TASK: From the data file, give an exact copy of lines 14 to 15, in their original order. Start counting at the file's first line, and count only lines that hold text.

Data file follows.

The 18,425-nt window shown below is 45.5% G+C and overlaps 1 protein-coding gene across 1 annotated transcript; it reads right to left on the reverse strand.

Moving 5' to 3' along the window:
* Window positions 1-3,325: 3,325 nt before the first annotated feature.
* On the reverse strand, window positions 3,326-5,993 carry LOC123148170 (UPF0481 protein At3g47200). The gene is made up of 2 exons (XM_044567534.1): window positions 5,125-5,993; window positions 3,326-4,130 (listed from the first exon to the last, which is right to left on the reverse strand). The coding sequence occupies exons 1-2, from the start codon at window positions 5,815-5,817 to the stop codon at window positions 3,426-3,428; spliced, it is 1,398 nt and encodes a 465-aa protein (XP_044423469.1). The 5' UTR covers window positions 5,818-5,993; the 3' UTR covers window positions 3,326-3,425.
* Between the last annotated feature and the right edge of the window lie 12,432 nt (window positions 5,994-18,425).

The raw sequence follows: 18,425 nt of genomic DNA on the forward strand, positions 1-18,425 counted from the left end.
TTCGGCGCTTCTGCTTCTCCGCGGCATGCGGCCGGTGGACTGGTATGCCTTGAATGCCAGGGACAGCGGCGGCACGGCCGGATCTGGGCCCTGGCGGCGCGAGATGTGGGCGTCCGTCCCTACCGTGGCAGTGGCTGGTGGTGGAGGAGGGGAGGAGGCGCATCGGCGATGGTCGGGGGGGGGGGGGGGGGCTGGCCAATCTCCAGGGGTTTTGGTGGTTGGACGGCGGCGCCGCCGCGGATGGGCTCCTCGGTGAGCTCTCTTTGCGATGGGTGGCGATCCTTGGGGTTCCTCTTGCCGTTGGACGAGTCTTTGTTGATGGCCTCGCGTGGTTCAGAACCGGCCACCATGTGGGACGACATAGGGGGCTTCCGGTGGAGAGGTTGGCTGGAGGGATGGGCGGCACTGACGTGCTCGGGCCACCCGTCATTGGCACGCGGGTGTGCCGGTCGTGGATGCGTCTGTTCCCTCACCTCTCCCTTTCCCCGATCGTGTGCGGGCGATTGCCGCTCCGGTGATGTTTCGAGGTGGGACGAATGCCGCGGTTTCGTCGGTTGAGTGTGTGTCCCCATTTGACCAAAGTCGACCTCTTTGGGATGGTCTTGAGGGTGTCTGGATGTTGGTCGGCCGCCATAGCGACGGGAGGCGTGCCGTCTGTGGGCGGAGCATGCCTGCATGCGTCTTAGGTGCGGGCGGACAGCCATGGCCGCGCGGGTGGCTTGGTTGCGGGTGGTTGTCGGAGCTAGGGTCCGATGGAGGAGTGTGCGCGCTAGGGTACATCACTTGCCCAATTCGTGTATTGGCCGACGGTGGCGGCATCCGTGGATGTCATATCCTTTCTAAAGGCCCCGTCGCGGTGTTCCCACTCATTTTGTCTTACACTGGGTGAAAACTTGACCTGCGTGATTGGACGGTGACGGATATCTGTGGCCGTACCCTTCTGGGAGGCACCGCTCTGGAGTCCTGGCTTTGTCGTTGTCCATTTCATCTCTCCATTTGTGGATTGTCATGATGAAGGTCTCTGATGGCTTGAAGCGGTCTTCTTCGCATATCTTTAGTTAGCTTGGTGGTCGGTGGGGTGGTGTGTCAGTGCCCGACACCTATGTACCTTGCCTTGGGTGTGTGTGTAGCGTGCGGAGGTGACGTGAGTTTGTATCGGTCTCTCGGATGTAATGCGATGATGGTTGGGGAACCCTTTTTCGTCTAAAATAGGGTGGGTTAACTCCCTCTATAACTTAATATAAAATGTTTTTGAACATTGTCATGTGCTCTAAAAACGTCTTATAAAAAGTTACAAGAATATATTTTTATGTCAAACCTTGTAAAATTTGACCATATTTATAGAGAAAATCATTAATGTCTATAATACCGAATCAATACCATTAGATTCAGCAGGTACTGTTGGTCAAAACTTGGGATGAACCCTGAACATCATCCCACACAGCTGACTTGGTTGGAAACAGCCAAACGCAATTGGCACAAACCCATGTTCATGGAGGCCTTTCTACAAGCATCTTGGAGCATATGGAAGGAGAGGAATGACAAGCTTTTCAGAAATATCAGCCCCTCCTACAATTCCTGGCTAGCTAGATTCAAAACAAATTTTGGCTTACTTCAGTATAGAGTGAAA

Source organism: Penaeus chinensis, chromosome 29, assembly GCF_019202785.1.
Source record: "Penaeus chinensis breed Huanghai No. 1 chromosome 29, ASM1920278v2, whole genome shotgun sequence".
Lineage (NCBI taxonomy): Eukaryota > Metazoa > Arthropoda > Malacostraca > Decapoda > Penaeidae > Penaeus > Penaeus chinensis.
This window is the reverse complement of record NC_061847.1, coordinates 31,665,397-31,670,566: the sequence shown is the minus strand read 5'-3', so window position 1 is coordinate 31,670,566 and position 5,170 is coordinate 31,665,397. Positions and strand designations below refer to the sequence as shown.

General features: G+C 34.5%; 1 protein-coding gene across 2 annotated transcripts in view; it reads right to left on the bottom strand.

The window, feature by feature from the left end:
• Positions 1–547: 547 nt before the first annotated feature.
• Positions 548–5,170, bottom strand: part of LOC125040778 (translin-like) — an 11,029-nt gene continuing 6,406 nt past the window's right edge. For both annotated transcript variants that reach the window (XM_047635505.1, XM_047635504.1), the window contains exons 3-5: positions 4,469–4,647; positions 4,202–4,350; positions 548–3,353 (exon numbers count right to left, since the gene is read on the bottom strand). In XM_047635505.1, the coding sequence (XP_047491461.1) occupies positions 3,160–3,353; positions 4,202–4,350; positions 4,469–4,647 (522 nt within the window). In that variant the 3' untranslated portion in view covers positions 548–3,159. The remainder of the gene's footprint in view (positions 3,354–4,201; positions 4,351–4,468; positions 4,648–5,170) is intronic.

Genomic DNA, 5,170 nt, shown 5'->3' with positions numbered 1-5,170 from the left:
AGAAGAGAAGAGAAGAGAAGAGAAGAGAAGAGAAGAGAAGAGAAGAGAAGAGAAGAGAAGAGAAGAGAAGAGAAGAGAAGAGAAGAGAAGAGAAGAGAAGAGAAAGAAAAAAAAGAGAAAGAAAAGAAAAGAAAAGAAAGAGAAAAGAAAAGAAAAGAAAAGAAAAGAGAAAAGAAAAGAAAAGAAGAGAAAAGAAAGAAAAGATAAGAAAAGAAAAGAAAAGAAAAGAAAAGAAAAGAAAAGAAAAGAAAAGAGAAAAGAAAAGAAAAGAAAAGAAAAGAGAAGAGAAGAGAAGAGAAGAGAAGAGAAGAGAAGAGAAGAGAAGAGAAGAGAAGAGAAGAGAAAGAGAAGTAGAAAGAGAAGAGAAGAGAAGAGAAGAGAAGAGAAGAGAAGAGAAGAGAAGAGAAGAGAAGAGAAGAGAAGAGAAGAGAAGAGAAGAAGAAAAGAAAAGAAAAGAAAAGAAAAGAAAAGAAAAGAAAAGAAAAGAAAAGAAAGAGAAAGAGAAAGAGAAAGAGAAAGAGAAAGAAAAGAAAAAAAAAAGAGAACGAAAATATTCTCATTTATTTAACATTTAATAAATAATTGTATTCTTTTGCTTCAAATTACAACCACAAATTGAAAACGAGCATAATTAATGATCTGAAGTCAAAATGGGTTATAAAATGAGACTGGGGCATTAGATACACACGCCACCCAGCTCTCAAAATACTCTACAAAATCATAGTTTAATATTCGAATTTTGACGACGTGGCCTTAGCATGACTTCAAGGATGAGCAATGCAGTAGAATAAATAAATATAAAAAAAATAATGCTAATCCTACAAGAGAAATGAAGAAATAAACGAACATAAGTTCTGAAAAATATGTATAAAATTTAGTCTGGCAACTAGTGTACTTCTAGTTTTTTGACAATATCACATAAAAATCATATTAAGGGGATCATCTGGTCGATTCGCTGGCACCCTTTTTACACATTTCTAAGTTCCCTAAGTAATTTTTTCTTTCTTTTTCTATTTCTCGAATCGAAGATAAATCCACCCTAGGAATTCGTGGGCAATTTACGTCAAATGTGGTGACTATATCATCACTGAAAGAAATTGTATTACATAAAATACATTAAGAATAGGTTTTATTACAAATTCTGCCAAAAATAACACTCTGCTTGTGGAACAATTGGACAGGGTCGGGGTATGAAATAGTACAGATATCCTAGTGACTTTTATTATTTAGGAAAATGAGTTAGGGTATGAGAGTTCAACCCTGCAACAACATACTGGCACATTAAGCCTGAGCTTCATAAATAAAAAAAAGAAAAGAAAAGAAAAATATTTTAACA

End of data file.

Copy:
• Positions 1–547: 547 nt before the first annotated feature.
• Positions 548–5,170, bottom strand: part of LOC125040778 (translin-like) — an 11,029-nt gene continuing 6,406 nt past the window's right edge. For both annotated transcript variants that reach the window (XM_047635505.1, XM_047635504.1), the window contains exons 3-5: positions 4,469–4,647; positions 4,202–4,350; positions 548–3,353 (exon numbers count right to left, since the gene is read on the bottom strand). In XM_047635505.1, the coding sequence (XP_047491461.1) occupies positions 3,160–3,353; positions 4,202–4,350; positions 4,469–4,647 (522 nt within the window). In that variant the 3' untranslated portion in view covers positions 548–3,159. The remainder of the gene's footprint in view (positions 3,354–4,201; positions 4,351–4,468; positions 4,648–5,170) is intronic.